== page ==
The second phase began after teaching activities were officialized under Decree Law 1.802, of December 14, 1907 (Brasil, 1907BRASIL. Decreto n. 1.802 de 12 de dezembro de 1907. Cria o Instituto de Patologia Experimental de Manguinhos. Disponível em: <http://www2.camara.leg.br/legin/fed/decret/1900-1909/decreto-1802-12-dezembro-1907-582504-publicacaooriginal-105302-pl.html. Acesso em: 15 mai. de 2017. 1907.
http://www2.camara.leg.br/legin/fed/decr...
), which established the Institute of Experimental Pathology. However, the profile of students remained unchanged. As more students took an interest in classes, and research work at the IOC grew more complex, the argument was posited that teaching activities should be organized in the form of the Specialization Program. Many of those who had studied at Manguinhos became advisors to the new students enrolling in the course.

To apply, the candidate had to present a letter of interest to Oswaldo Cruz. Olympio da Fonseca Filho had been keen on laboratory work ever since enrolling at the FMRJ, and in 1912 he was working at Professor Hildegardo Noronha’s lab there. Pacheco Leão, also on the FMRJ faculty staff, encouraged him to enroll at the IOC, telling him that if he really wanted to devote himself to research, he should go to Manguinhos; the professor then provided him with a letter of introduction. But when Fonseca Filho got there, the director told him he could only enroll in 1913, since the 1912 class was full (Fonseca Filho, 2010FONSECA FILHO, Olympio Oliveira Ribeiro da. Olympio da Fonseca (depoimento 1977). Rio de Janeiro: CPDOC. 2010., p.11).

The class of 1913, of which both Barros Barreto and Fonseca Filho were part, was the sixth group to enter the Specialization Program after it was officialized at the IOC in 1907. Twenty students applied (Image 1),3 but only ten were accepted. More than half the students were physicians unable to master the mathematics portion of the course, and this eliminated a number of them. The class of 1913 took fourteen months to complete the course, while earlier groups had done it in only six or eight months. Classes were held at the new facilities in the Moorish Castle. Faculty members included Henrique Figueiredo de Vasconcelos; Alcides Godoy, a specialist in physical chemistry and mathematics and a disciple of the renowned German physical chemist Ernst Rodenwaldt, who taught the first course (Fonseca Filho, 2010FONSECA FILHO, Olympio Oliveira Ribeiro da. Olympio da Fonseca (depoimento 1977). Rio de Janeiro: CPDOC. 2010., p.11; see also Cortes, 1993CORTES, Bianca Antunes. Mestres e aprendizes: a iniciação do cientista, em Manguinhos, nos tempos de Oswaldo – 1900-1915. Dissertação (Mestrado em Educação) – Universidade Federal Fluminense, Niterói. 1993., p.139); and Carlos Chagas, who, exceptionally, gave the entire protozoology program for this class. Chagas was then enjoying great prestige due to his 1909 discovery of what is now known as Chagas disease (Fonseca Filho, 2010FONSECA FILHO, Olympio Oliveira Ribeiro da. Olympio da Fonseca (depoimento 1977). Rio de Janeiro: CPDOC. 2010., p.14).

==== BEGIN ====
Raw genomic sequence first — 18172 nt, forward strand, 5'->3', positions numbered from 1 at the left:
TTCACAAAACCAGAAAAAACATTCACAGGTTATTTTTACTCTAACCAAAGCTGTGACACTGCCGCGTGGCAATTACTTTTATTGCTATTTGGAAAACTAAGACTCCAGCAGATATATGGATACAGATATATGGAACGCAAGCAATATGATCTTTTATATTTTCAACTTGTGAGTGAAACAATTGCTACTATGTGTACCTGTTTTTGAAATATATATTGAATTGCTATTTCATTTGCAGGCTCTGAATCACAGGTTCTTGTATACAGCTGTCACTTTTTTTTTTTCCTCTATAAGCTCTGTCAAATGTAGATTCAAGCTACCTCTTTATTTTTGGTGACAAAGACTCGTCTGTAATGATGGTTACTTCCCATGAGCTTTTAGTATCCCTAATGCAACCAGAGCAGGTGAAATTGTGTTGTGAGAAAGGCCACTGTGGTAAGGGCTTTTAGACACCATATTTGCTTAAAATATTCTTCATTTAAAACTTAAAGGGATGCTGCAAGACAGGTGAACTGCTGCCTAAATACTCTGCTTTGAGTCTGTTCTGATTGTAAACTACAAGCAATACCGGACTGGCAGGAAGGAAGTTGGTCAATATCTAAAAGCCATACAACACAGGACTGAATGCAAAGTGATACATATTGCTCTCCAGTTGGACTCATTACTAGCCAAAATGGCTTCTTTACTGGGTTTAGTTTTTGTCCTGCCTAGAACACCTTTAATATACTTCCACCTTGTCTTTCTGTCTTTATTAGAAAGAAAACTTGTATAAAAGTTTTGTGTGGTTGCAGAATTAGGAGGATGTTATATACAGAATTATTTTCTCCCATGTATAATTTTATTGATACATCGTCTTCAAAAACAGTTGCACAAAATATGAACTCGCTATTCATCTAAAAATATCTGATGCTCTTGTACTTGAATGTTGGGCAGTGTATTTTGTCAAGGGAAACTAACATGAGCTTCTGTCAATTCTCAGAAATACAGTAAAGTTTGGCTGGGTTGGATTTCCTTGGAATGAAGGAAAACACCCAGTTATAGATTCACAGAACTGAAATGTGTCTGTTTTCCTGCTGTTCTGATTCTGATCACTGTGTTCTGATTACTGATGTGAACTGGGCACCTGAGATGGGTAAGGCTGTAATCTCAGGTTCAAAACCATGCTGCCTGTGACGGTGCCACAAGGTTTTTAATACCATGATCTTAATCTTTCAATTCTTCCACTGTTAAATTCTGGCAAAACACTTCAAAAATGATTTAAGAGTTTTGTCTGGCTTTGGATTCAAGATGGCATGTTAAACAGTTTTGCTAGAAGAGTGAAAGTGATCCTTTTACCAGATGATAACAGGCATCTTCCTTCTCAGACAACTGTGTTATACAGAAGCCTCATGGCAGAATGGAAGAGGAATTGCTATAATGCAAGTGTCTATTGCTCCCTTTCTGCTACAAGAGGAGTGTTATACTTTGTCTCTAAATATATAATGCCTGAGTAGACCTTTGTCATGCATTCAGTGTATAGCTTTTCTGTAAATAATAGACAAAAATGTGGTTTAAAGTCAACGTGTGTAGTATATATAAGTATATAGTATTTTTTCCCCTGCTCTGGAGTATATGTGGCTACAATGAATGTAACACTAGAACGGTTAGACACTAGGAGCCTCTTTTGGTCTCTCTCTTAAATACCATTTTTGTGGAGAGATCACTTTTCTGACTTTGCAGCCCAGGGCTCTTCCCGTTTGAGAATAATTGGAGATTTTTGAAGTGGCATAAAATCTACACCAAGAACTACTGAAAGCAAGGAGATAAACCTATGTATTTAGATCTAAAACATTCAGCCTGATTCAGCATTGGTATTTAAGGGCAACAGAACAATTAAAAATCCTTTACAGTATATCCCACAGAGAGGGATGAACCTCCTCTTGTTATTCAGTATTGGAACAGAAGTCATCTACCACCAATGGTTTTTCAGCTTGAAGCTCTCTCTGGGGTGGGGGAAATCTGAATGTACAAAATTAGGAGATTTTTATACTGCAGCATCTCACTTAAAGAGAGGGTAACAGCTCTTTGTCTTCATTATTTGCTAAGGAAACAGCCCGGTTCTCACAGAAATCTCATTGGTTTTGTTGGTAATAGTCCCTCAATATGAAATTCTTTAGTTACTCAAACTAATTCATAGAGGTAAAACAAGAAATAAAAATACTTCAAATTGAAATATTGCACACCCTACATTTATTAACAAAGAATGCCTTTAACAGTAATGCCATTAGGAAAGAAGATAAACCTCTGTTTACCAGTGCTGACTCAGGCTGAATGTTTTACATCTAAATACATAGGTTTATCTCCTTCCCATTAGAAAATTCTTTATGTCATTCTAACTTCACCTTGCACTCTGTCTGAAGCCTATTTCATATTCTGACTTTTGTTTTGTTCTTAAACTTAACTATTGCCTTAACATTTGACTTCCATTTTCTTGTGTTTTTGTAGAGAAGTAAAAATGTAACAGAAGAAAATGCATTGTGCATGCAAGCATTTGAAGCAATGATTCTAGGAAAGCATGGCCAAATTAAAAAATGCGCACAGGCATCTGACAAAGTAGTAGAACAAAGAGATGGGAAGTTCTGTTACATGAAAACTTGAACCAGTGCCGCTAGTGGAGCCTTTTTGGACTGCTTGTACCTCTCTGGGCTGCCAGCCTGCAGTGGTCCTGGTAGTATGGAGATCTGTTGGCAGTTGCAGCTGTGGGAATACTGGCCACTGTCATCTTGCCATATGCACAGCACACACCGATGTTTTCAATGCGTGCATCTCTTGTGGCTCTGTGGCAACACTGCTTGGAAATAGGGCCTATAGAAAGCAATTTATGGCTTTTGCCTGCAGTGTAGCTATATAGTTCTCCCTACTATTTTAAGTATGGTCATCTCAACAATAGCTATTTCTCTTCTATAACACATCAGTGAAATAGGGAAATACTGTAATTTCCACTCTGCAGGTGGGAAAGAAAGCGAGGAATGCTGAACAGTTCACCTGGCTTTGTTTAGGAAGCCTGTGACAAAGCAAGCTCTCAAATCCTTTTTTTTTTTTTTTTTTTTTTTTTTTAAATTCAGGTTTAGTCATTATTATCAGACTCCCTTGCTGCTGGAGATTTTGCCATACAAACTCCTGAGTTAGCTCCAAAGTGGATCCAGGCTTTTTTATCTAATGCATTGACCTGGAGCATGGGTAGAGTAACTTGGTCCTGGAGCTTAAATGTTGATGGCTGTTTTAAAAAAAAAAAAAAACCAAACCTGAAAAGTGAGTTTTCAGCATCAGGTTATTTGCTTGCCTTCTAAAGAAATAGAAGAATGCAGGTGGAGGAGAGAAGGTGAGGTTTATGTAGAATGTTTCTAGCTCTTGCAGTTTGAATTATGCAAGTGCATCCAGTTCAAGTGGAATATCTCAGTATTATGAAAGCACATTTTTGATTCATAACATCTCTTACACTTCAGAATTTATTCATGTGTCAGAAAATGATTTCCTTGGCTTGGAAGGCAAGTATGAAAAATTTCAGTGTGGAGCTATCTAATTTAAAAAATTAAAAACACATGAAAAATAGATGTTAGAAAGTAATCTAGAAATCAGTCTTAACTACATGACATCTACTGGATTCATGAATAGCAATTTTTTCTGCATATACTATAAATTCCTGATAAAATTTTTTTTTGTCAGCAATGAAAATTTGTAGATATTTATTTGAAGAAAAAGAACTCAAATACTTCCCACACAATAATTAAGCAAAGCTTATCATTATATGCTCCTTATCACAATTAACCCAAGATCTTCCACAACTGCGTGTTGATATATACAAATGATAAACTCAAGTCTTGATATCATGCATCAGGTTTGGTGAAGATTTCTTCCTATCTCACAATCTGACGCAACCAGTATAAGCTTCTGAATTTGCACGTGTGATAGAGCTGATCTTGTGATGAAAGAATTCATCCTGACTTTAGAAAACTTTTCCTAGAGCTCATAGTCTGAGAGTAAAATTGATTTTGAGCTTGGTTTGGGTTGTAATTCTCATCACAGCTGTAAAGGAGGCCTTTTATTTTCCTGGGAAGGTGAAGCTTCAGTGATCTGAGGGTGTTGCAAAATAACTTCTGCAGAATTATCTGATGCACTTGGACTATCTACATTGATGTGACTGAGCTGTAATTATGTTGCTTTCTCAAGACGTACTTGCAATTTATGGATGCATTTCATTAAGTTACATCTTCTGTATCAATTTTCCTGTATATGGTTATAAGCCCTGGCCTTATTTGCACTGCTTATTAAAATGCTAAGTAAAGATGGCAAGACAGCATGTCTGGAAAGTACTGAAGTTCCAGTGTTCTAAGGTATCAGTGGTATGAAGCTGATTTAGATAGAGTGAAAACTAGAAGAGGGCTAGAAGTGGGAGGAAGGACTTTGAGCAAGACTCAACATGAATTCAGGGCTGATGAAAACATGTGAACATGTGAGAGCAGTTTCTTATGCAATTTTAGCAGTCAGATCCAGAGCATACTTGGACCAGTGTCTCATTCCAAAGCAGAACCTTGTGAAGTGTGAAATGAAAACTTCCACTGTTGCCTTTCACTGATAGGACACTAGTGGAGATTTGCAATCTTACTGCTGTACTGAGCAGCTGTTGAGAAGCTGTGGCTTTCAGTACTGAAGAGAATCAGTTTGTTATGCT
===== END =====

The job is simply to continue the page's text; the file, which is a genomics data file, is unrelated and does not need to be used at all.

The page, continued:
Image 1
: Barros Barreto and the class of 1913 at the IOC (Centro de Documentação/COC/Fiocruz)

In addition to Barros Barreto and Fonseca Filho, the class of 1913 included such names as Joaquim Vidal, Bento Oswaldo Cruz, Mario Dutra e Silva, João Florêncio Gomes, Cássio Miranda, João Tavares, Raymundo Paes, Pereira Filho, and Carlos Burle de Figueiredo.4 Some held posts as assistants at the IOC, where they continued conducting public health research, developing sanitation projects, and aiding the advance of Brazilian science during the 1910s and 1920s. Fonseca Filho held many of the same posts as Barros Barreto. He too worked as an IOC assistant, head of the IOC Mycology Section, and an inspector with the Federal Sanitary Commission on Yellow Fever (Comissão Sanitária Federal da Febre Amarela) in Bahia in 1920 (Lima, s.d.LIMA, Ana Luce Girão Soares de. Trajetória científica de Olympio Oliveira Ribeiro da Fonseca Filho. In: Museu de Astronomia e Ciências Afins. Inventário analítico: Arquivo Olympio da Fonseca. Rio de Janeiro: Mast. s.d., p.5-11).

Barros Barreto had demonstrated his aptitude for research in tropical medicine while attending Specialization Program classes in microbiology and medical zoology. In 1914, Oswaldo Cruz invited him to continue researching at the IOC and write his thesis there. Many students wrote their medical theses for the FMRJ at Manguinhos after finishing the Specialization Program, primarily because they enjoyed free access to laboratories. As IOC director, Cruz often changed the direction of young researchers’ thesis proposals. Fonseca Filho, for example, submitted a proposal that was analyzed by Cruz and Aristides Marques da Cunha, a disciple of Henrique Aragão and specialist in protozoology. The two men reached the conclusion that Fonseca Filho should switch topics, tackling instead a proposed program on parasitic flagellates of humans and animals. Since the field was so vast, they suggested he focus on flagellates of humans and mammals; new discoveries soon followed (Fonseca Filho, 2010FONSECA FILHO, Olympio Oliveira Ribeiro da. Olympio da Fonseca (depoimento 1977). Rio de Janeiro: CPDOC. 2010., p.15). Fonseca Filho uncovered a species of human parasite, which he named Anterómonos hominis. His thesis made an immediate impact; its abstract was published at the Pasteur Institute and in the Tropical Diseases Bulletin.

The thesis submitted by Barros Barreto to the FMRJ on November 20, 1917, and defended on December 12 of the same year, was entitled “Revisão da família Subulurinae, Travassos 1914” (Review of the family Subulurinae, Travassos 1914). He wrote it while working at the IOC Helminthology Section and dedicated it “To the memory of Oswaldo Cruz: the master,” as a “Respectful tribute from his disciple A.L.C.A. de Barros Barreto” (Barreto, 1918BARRETO, Antônio Luis Cavalcanti de Albuquerque de Barros. Revisão da subfamília SUBULURINAE Travassos, 1914. Dissertação (Cadeira de História Natural) – Instituto Oswaldo Cruz. Faculdade de Medicina do Rio de Janeiro. Rio de Janeiro: Tipografia Leuzinger. 1918.). Cruz had passed away in February 1917, and his disciple used this opportunity to recognize the role the scientist had played in shaping his research: